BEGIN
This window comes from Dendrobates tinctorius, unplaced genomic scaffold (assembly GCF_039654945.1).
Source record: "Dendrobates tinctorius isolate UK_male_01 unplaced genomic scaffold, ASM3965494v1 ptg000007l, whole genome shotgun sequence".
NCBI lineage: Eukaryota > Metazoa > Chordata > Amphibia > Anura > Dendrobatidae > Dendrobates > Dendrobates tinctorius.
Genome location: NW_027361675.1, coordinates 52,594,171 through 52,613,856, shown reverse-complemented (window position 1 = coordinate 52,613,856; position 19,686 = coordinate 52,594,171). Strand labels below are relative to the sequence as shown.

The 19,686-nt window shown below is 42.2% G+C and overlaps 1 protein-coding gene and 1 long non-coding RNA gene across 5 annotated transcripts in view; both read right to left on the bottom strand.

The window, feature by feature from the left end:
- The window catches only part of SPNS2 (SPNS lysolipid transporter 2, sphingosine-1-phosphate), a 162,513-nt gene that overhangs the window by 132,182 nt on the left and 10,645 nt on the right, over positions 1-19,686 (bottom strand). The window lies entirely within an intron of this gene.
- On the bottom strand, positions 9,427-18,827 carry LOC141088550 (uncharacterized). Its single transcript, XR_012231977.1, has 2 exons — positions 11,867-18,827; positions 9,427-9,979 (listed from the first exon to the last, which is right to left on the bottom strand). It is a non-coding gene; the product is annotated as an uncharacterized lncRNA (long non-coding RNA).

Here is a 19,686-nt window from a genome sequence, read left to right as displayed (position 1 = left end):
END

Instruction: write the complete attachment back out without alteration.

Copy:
This window comes from Dendrobates tinctorius, unplaced genomic scaffold (assembly GCF_039654945.1).
Source record: "Dendrobates tinctorius isolate UK_male_01 unplaced genomic scaffold, ASM3965494v1 ptg000007l, whole genome shotgun sequence".
NCBI lineage: Eukaryota > Metazoa > Chordata > Amphibia > Anura > Dendrobatidae > Dendrobates > Dendrobates tinctorius.
Genome location: NW_027361675.1, coordinates 52,594,171 through 52,613,856, shown reverse-complemented (window position 1 = coordinate 52,613,856; position 19,686 = coordinate 52,594,171). Strand labels below are relative to the sequence as shown.

The 19,686-nt window shown below is 42.2% G+C and overlaps 1 protein-coding gene and 1 long non-coding RNA gene across 5 annotated transcripts in view; both read right to left on the bottom strand.

The window, feature by feature from the left end:
- The window catches only part of SPNS2 (SPNS lysolipid transporter 2, sphingosine-1-phosphate), a 162,513-nt gene that overhangs the window by 132,182 nt on the left and 10,645 nt on the right, over positions 1-19,686 (bottom strand). The window lies entirely within an intron of this gene.
- On the bottom strand, positions 9,427-18,827 carry LOC141088550 (uncharacterized). Its single transcript, XR_012231977.1, has 2 exons — positions 11,867-18,827; positions 9,427-9,979 (listed from the first exon to the last, which is right to left on the bottom strand). It is a non-coding gene; the product is annotated as an uncharacterized lncRNA (long non-coding RNA).

Here is a 19,686-nt window from a genome sequence, read left to right as displayed (position 1 = left end):